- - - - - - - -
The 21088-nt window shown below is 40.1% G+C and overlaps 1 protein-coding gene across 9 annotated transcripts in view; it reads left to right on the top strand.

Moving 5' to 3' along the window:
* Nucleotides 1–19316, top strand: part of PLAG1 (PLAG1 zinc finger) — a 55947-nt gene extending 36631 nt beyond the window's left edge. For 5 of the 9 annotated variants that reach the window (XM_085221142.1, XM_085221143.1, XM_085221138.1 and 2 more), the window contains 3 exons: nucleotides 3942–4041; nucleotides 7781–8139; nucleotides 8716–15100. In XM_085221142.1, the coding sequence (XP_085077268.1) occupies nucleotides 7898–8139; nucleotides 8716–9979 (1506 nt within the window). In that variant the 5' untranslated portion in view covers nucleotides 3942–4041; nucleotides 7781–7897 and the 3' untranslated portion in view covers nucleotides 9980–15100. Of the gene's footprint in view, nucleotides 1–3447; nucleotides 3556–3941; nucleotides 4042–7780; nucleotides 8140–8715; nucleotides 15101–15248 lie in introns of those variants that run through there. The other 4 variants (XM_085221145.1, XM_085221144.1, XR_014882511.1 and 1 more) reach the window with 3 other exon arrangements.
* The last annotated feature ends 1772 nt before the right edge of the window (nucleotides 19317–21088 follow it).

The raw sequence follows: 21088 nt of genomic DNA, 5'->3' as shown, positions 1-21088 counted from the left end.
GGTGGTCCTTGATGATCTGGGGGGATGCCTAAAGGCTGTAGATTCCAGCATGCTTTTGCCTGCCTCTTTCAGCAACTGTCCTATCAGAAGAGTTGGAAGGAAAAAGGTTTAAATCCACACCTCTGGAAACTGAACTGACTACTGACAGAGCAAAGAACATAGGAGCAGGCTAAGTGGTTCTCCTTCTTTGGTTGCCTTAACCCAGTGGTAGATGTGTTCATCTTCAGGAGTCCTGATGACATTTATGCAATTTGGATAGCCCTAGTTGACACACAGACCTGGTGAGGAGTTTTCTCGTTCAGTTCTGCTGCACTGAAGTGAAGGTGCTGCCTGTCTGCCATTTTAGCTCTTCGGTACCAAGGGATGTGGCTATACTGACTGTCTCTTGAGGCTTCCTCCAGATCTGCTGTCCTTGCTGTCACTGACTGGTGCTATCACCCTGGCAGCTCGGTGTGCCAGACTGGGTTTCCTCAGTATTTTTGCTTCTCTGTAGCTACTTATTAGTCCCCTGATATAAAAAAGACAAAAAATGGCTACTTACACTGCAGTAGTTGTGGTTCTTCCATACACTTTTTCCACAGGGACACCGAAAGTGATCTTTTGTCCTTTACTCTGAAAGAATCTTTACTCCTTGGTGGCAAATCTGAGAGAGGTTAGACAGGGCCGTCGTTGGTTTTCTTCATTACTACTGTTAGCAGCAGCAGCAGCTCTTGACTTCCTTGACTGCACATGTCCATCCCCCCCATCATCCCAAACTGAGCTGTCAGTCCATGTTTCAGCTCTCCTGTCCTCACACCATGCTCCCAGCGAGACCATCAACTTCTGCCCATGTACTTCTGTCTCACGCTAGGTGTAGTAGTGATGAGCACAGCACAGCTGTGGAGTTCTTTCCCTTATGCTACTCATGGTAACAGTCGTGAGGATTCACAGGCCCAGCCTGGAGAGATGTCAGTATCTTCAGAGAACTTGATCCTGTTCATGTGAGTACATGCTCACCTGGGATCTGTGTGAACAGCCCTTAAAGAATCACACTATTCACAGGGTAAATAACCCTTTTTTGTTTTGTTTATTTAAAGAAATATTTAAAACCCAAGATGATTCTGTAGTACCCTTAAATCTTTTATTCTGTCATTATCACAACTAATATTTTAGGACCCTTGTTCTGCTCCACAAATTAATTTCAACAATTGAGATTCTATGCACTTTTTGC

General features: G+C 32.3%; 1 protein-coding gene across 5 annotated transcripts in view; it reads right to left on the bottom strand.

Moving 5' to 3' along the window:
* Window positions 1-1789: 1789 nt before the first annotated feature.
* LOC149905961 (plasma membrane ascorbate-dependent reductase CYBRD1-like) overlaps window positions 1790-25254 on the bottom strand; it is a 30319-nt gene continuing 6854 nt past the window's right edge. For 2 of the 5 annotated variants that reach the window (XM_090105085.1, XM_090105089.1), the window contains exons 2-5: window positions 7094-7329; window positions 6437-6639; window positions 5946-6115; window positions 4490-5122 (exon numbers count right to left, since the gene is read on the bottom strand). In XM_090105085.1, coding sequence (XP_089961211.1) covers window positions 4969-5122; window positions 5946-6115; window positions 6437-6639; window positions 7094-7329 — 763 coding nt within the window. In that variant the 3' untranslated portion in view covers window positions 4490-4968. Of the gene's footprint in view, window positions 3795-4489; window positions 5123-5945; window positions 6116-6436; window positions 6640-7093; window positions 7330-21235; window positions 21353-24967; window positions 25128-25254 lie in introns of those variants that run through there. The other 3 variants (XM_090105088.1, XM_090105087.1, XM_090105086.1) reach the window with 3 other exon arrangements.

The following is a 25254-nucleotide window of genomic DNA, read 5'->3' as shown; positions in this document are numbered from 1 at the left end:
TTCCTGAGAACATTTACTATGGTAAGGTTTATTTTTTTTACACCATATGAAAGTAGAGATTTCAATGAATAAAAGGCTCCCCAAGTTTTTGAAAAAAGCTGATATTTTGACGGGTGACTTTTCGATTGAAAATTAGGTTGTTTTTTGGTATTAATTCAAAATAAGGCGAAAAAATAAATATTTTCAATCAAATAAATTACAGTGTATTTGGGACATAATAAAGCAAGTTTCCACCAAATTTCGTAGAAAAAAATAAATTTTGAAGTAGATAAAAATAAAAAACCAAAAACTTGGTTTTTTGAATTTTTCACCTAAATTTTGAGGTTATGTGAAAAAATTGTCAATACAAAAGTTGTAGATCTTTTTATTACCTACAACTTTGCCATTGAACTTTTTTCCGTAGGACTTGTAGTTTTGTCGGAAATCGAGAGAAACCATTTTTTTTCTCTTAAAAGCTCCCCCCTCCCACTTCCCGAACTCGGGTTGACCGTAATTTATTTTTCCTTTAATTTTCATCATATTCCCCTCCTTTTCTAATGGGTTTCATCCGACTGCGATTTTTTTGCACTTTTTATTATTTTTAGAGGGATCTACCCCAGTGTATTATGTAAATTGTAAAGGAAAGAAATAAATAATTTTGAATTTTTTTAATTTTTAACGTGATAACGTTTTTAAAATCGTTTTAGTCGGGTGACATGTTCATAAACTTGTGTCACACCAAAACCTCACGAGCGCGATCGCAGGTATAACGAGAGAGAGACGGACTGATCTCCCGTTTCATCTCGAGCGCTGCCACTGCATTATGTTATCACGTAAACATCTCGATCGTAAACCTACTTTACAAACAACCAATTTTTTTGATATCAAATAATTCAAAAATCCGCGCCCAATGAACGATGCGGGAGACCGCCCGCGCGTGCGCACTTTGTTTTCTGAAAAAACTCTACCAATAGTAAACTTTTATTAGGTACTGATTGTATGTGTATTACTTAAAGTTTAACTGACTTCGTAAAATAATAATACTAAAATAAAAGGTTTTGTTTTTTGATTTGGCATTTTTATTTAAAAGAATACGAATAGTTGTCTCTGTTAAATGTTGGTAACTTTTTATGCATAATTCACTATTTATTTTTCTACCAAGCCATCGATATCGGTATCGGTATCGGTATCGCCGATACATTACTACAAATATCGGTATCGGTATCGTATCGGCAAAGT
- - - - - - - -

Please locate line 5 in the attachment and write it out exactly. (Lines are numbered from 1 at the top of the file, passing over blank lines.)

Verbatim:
The raw sequence follows: 21088 nt of genomic DNA, 5'->3' as shown, positions 1-21088 counted from the left end.